Because every analysis of a wrestling gimmick is accompanied by a chorus of people who say “it’s okay because they’re a heel,” “it was a different time,” or “it’s only wrestling,” I’d submit that it’s very much not okay to reenact a common abuse of state power regardless of the era, regardless of whether or not one believes, erroneously, that wrestling is a lower kind of art than others and thus immune from accusations of copaganda, racism, misogyny, and a billion other offenses large and small. Furthermore, since Big Boss Man’s character drew from Ray Traylor’s background as a corrections officer in Cobb County, Georgia, it’s possible to pull research on the conditions of the prison he worked in, which I did. While I can’t find the exact years Traylor worked as an officer, I searched the archives of the Atlanta Journal Constitution from the years 1979 to 1985, when he made his debut in JCP.
You don’t need to be a prison abolitionist to guess that the conditions in a county jail in the state of Georgia in the 1980s was poor, but the Cobb County jail, where Traylor worked, was at the center of much moral handwringing about overpopulated prisons. Investigations into the issue turned up curios like a convicted rapist who was “lost” for two years rather than being transferred to state prison, the women’s jail overflowing with 200 inmates when it was built to house 138, and reports of prisoners sleeping on floors and being denied recreation. In 1981, Thomas Yinger filed suit against the prison, hoping that doing so would force the federal government to step in and improve conditions there. He alleged a lack of recreation, a lack of access to legal materials and counsel, prohibitively high bonds, and a lack of medical and dental care. That case made it to federal court, where Yinger’s attorney, Debbie Kittay, unfolded and stood on a two foot by two foot piece of paper to demonstrate the amount of personal space inmates had in their cells. The court ordered the county to figure out how to fix the issue of overcrowding. In 1983, construction began on a new jail.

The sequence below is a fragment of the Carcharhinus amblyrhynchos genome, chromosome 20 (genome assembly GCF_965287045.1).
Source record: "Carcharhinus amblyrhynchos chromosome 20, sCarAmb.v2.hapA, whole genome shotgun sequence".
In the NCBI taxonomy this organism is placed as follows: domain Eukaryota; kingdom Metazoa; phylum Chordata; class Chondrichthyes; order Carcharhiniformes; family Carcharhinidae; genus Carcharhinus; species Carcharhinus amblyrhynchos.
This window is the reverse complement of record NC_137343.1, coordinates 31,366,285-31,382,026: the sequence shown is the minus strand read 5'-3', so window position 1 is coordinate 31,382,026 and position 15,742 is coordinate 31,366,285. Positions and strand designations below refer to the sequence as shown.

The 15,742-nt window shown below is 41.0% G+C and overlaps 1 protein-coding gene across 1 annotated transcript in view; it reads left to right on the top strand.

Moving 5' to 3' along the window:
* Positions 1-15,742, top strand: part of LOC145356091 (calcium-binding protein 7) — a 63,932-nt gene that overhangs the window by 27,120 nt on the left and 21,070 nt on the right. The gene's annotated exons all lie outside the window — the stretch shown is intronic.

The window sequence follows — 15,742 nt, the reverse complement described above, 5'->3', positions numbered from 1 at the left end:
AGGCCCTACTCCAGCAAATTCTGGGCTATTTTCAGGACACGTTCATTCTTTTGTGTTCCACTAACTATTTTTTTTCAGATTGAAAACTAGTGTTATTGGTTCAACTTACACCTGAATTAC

This was a known issue, one that was addressed in statement after statement by Cobb County Sheriff Bill Hutson and that was hardly unique among smaller jails that were not built anticipating the war on drugs. The Cobb County jail was built in 1969, two years before that war, and by 1974 it was already over capacity, despite measures like being lenient on non-violent offenders and sending prisoners to other jails in metro Atlanta. In 1979, a grand jury suggested that the jail might not have as many issues with escapees if they provided adequate health care. In 1981, the overcrowded conditions led to a riot amongst the jail’s female population. The images of these overcrowded cells, four or more inmates piled atop one another, are as familiar as any other photographs of human rights violations in American prisons, and they were taken on days when journalists were allowed to tour the facility. Just like all cops are bastards, no prisons are humane.
These things being true about the jail in Cobb County makes them part of the Big Boss Man’s backstory. That’s what happens when you draw on reality for a wrestling gimmick—while you can pick and choose which trappings to wear to the ring, you can’t shed history. You can whitewash it, which is what even a heel cop gimmick does. In real life, if a cop chokes you with a nightstick you’re either going to the hospital or the morgue. In wrestling, if a cop chokes you with a nightstick you’ll be back next week to take a licking from Hacksaw Jim Duggan or whoever. And if you’re a child watching Superstars of Wrestling, you get a diminished portrayal of police violence that are at odds with decades of footage and photographs of cops beating and murdering citizens. It’s propaganda, and propaganda is something that takes time and effort to deprogram.